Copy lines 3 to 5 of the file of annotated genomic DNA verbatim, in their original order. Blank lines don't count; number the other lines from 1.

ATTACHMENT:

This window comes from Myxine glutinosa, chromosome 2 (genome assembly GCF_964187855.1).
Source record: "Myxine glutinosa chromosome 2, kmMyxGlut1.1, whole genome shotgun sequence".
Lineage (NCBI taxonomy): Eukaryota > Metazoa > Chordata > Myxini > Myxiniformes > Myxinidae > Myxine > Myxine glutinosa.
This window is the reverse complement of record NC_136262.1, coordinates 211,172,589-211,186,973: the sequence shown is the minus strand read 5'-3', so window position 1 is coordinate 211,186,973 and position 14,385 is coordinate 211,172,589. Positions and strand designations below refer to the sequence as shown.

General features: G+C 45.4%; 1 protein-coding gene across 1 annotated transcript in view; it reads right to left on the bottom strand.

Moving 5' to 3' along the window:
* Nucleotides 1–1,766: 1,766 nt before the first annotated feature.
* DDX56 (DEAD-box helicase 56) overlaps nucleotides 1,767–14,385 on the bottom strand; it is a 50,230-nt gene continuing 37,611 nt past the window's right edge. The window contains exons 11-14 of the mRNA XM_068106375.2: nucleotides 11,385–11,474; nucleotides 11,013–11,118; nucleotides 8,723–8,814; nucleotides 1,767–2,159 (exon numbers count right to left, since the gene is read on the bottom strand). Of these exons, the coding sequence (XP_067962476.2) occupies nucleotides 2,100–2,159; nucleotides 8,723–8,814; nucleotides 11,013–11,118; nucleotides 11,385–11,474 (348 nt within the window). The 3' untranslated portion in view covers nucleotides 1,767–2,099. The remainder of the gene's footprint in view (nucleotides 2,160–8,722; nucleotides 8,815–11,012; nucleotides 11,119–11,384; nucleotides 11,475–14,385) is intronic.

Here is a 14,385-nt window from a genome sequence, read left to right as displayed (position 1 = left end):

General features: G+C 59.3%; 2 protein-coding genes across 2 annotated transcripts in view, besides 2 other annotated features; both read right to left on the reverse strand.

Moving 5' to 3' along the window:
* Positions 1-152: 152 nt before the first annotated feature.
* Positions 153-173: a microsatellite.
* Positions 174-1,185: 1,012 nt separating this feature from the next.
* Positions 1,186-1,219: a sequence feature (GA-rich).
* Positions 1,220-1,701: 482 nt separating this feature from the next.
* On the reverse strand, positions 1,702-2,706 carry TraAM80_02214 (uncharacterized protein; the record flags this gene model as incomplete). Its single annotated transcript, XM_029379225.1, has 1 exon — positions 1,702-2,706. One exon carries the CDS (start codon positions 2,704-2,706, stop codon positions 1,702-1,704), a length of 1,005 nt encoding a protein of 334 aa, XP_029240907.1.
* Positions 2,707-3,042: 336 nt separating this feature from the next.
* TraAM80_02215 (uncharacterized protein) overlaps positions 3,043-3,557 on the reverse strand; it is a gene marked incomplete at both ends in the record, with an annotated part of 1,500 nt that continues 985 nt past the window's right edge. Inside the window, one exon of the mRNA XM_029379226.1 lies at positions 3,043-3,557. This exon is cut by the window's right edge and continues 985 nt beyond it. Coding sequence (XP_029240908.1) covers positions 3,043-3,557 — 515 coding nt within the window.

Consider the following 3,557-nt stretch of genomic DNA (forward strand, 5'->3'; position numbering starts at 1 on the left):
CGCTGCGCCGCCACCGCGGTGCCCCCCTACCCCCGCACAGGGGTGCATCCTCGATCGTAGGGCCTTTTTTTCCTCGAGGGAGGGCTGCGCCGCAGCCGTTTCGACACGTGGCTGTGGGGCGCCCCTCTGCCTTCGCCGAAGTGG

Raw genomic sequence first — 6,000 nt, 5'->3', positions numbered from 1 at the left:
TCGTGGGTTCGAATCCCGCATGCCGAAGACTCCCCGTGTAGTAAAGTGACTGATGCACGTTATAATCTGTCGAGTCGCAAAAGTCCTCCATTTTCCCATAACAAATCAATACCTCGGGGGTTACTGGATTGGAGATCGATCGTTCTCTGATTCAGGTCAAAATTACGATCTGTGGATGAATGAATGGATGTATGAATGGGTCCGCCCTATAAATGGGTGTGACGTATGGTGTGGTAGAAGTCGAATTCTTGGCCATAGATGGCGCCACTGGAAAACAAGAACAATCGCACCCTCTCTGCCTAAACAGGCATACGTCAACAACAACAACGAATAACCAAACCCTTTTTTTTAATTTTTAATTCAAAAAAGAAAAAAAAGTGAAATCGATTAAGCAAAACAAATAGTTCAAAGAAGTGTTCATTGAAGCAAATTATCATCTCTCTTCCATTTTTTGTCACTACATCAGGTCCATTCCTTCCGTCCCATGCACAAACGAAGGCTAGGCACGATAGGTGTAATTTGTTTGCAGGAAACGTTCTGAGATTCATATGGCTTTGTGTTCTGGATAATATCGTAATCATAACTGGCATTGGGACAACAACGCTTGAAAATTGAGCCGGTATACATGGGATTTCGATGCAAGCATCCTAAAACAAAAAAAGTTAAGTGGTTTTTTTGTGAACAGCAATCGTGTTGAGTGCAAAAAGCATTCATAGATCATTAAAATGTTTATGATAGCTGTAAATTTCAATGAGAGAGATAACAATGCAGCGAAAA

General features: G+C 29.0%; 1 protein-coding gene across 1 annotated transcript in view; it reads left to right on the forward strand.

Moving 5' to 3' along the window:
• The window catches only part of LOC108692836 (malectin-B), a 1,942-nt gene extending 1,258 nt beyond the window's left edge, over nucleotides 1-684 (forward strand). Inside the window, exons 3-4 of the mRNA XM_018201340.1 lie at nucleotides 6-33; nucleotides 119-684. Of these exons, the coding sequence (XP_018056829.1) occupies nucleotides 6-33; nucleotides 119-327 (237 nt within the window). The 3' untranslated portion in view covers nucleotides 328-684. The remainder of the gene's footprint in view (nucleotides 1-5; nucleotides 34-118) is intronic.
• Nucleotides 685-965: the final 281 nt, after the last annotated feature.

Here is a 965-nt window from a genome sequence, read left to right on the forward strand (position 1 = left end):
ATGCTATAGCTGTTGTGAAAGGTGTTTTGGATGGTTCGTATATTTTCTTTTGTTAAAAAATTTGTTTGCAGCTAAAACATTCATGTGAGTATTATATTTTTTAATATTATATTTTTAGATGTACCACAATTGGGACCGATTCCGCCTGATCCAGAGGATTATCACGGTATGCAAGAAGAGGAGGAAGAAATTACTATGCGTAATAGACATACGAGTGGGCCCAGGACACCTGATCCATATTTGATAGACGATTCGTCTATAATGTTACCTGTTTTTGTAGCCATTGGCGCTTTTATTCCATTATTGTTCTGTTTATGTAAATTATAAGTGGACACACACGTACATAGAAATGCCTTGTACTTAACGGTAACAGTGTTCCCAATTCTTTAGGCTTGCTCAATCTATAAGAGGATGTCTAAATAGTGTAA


Lineage (NCBI taxonomy): Eukaryota > Metazoa > Chordata > Myxini > Myxiniformes > Myxinidae > Myxine > Myxine glutinosa.
This window is the reverse complement of record NC_136262.1, coordinates 211,172,589-211,186,973: the sequence shown is the minus strand read 5'-3', so window position 1 is coordinate 211,186,973 and position 14,385 is coordinate 211,172,589. Positions and strand designations below refer to the sequence as shown.

General features: G+C 45.4%; 1 protein-coding gene across 1 annotated transcript in view; it reads right to left on the bottom strand.